Imagine the song birds are your potential clients, and the squirrels are your competitors. Now imagine you reach out to your competitors, offering advice and resources to help them thrive. Your competitors learn new ways to reach out and service their own clients, you benefit from an enriched  network of people you can go to for questions and pass referrals, and you’ve established a feel-good vibe for your company.

So, help your competitors = get clients AND good karma.

Or, feed the squirrels and get the song birds.

Tips for Surviving the Economy

Wednesday, April 29th, 2009

Last Wednesday evening I had the opportunity to attend at MetroIBA Teach-In, titled: Surviving the Economy. This panel discussion, led by Dan Marshall of Peapods Natural Toys & Baby Goods,  featured local and small business owners including:

Melanee Meegan from Peace Coffee
Jennifer Pritchett from Smitten Kitten
Jeff Warner from Warners’ Stellian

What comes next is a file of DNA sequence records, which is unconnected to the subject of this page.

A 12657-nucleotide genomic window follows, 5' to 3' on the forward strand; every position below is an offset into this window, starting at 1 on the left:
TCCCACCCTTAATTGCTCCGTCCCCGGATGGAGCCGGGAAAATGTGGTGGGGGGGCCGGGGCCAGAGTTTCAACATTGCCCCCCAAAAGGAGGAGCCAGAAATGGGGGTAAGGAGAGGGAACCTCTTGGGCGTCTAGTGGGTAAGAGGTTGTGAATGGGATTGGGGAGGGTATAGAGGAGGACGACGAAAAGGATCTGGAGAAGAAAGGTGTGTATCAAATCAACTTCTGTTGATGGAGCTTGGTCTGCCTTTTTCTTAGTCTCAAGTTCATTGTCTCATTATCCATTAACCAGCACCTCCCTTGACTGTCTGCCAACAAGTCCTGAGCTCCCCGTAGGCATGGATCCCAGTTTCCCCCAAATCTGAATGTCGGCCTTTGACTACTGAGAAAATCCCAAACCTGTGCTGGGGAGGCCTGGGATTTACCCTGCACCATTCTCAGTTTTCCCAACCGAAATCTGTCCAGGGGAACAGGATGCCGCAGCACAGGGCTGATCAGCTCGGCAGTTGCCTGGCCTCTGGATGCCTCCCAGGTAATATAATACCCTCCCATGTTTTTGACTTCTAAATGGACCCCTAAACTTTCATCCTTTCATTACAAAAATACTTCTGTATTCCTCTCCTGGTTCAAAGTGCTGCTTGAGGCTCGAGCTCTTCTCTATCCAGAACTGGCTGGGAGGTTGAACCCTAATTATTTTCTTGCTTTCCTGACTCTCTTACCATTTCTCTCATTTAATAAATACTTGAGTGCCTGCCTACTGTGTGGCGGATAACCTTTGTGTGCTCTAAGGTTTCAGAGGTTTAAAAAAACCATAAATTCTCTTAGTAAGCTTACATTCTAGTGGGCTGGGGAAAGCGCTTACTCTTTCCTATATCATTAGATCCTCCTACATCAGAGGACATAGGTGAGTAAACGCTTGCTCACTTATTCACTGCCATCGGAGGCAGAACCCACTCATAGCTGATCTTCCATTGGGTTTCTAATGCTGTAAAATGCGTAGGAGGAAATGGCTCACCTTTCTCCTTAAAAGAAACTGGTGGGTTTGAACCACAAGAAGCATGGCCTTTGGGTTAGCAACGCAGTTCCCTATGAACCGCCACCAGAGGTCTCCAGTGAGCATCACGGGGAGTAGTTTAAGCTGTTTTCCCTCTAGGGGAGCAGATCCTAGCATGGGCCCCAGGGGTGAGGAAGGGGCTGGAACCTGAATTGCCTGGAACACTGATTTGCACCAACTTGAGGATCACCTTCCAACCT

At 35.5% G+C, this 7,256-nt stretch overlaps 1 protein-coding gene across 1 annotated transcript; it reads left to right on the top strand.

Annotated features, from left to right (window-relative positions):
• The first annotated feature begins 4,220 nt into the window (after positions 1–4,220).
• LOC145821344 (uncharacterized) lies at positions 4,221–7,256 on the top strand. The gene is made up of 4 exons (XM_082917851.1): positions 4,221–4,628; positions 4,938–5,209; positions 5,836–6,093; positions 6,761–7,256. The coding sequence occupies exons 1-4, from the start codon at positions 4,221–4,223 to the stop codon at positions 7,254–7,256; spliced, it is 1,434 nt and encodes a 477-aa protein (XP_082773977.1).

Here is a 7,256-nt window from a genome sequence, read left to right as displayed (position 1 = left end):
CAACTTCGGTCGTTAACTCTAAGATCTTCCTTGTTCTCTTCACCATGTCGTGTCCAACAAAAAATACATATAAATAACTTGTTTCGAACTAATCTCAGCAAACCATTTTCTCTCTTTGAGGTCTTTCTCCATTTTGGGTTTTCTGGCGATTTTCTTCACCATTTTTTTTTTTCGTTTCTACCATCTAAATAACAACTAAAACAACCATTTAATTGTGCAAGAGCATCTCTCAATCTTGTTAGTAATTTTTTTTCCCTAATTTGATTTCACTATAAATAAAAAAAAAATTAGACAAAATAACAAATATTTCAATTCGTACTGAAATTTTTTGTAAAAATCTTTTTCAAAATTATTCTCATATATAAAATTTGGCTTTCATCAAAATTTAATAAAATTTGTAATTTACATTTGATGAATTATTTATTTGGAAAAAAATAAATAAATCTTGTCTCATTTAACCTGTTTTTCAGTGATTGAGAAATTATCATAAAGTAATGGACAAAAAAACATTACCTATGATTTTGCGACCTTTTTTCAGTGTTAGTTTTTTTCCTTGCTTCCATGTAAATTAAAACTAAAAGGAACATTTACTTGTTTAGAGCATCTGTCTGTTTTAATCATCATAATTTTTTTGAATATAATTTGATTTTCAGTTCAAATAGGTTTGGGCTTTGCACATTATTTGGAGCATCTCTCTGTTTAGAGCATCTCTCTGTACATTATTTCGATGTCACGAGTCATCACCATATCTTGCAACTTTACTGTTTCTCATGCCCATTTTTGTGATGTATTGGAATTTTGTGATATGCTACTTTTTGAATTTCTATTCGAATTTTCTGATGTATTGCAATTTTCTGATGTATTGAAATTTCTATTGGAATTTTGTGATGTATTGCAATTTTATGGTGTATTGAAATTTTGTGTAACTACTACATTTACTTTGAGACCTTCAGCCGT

Marge Christiansen from SCORE (and former owner of a gifts distribution company)
Keith Covart from Electric Fetus

Panelists suggested tips for adapting their business in the face of changing consumer habits. Here are some highlights:

  • Hold events to reach your target market. For example, Peace Coffee holds coffee brewing workshops, in part to respond to the rising trend of people saving money by brewing their coffee at home. Electric Fetus hosts in-store local music events to educate listeners about local artists and drive traffic to their stores.
  • Create a market for your products. Jennifer from Smitten Kitten suggested focusing on creating a market where one didn’t exist before by educating consumers about their products and more importantly, the problem they solve. How to reach your markets? Networking (events and online social networking), attending trade shows, and speaking to targeted groups helps to get the word out.
  • Hit the road. Marge Christiansen remarked that ongoing face-to-face client communication helps to establish loyalty between suppliers and buyers, a key to weathering a weak economy.
  • Renegotiate. Several of the panelists mentioned renegotiating everything from lease agreements to vendor contracts to reduce costs. Other possible renegotiation items: gas for trucks, vehicle leases, cleaning services, media placement, and more. Smitten Kitten owner, Jennifer Pritchett, encouraged small businesses to not be afraid to negotiate—even with big distributors—commenting, “You don’t get what you don’t ask for!”